What incidents can be called trauma?

In an effort to answer the question, “Is what I went through trauma?”, people look for a list which classifies incidents as trauma or non-traumatic.  However, there is no such comprehensive list.  Given the intimate nature of trauma’s impact, we cannot simply create a list of what could be traumatic, thus determining if a person’s experience is or is not on the list.  Instead, trauma is a singular or recurrent incident which significantly shapes a person’s understanding of themselves and their environment in a dysfunctional way.

1st:  Trauma may be a one time incident, such as a car wreck or sexual assault.  Trauma may also occur repeatedly, such as sexual abuse by a family member over the course of years or hurtful, ongoing teasing of peers.

2nd:  Trauma impacts the way a person views themselves.  An example of this would be the person who has been assaulted struggling with persistent feelings of being unsafe after the incident.  The child who is sexually abused by a relative may struggle as an adult with the belief they are “dirty” or “shameful.”  In both cases, though the person may logically know what they are struggling with is not true, part of them still believes it.

3rd:  Trauma impacts the way a person views the world.  Using the examples above, the individual who has been assaulted may feel the world around them is not safe, that others will possibly victimize them, even though prior to the trauma they felt secure.  Additionally, the victim of sexual abuse, may expect to be harmed by others in relationships, leading them to either avoid intimacy or seek out relationships in which they will be hurt.  The latter of these confirms their view that love hurts because people are not safe.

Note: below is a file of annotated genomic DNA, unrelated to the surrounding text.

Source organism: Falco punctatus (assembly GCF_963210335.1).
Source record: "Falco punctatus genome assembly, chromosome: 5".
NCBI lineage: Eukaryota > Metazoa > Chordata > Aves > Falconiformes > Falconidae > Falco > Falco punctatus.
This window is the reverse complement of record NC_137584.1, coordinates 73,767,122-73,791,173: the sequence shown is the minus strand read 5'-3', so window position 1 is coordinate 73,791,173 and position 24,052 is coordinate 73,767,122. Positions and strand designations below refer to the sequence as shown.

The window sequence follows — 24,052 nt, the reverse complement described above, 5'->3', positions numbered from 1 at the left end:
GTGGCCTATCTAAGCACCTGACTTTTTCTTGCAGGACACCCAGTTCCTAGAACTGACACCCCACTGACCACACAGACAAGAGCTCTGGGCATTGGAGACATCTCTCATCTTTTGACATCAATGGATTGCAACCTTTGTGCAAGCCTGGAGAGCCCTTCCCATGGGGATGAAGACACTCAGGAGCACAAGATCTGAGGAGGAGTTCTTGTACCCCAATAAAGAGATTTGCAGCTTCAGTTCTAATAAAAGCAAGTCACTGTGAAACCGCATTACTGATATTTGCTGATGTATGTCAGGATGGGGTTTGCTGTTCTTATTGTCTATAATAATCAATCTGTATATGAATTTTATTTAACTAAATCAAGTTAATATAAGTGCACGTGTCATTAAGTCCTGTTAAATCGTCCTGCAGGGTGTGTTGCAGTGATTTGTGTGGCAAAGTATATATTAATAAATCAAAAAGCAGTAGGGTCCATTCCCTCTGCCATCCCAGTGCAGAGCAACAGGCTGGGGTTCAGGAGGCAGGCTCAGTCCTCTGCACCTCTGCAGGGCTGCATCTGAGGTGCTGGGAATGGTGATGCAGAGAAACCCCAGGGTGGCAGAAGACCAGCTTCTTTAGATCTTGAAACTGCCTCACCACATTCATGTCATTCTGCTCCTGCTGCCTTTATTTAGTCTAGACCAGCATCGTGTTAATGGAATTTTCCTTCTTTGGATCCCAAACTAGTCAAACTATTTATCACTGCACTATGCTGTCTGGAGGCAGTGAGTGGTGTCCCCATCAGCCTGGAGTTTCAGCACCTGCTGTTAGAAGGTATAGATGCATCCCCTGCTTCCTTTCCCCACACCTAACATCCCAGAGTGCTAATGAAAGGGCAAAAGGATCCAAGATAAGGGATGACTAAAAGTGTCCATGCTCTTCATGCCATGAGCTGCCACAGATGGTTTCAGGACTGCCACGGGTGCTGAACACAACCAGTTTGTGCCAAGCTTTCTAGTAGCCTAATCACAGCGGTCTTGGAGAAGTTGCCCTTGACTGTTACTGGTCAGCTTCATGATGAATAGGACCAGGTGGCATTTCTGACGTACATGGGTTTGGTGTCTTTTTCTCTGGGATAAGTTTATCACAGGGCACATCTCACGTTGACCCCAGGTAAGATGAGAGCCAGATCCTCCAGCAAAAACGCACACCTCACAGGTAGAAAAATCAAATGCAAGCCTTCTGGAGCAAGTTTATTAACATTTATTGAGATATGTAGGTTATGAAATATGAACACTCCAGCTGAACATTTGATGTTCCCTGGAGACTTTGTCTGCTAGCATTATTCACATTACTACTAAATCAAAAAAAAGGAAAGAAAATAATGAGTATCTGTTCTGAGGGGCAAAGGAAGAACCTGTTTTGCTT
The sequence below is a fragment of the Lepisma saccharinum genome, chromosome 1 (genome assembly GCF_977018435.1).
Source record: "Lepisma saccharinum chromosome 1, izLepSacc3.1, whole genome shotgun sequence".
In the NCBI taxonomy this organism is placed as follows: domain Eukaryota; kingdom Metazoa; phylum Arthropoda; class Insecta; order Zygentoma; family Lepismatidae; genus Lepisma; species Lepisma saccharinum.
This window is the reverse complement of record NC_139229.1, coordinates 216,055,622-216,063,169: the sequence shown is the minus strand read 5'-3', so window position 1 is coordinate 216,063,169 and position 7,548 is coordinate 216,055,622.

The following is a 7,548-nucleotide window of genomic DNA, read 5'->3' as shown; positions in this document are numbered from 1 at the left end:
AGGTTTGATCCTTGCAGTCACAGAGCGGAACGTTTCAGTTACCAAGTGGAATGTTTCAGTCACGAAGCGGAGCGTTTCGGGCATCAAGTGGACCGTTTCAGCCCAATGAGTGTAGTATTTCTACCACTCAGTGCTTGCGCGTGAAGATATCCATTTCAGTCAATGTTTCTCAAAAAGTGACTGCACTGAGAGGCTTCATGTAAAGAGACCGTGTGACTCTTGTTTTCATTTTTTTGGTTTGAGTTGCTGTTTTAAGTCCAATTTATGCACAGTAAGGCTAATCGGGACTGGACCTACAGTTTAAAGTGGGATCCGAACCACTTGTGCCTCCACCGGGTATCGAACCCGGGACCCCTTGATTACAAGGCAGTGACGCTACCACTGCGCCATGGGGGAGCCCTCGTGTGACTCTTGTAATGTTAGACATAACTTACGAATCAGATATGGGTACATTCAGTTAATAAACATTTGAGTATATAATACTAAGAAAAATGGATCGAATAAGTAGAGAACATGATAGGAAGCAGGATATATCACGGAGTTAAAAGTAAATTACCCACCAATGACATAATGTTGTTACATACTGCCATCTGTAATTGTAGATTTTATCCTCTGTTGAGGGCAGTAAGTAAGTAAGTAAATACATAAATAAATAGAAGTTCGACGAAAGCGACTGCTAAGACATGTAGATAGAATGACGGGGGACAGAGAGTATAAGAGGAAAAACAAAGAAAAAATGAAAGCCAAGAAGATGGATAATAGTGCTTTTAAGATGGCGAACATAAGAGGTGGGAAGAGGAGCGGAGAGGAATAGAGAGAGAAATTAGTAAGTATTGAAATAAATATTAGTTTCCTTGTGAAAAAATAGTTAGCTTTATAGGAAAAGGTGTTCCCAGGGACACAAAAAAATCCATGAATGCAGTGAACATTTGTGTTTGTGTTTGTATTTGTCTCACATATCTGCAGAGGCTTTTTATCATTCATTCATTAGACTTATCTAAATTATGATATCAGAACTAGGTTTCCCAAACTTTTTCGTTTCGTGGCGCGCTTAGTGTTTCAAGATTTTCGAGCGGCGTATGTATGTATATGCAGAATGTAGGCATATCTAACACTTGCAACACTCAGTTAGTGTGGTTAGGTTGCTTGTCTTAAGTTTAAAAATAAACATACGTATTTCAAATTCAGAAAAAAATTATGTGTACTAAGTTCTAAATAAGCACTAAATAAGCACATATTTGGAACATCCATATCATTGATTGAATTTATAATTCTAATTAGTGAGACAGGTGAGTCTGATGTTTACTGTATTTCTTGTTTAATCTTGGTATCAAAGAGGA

Here are some questions to ask in determining whether an incident could be described as traumatic:

  • Was the person’s sense of self damaged?
  • Is the individual impaired in their ability to accurately assess and respond to their environment (hypervigilence, fight, flight or freeze)? 
  • Are the memories of the event held as re-experiences rather than a narrative?

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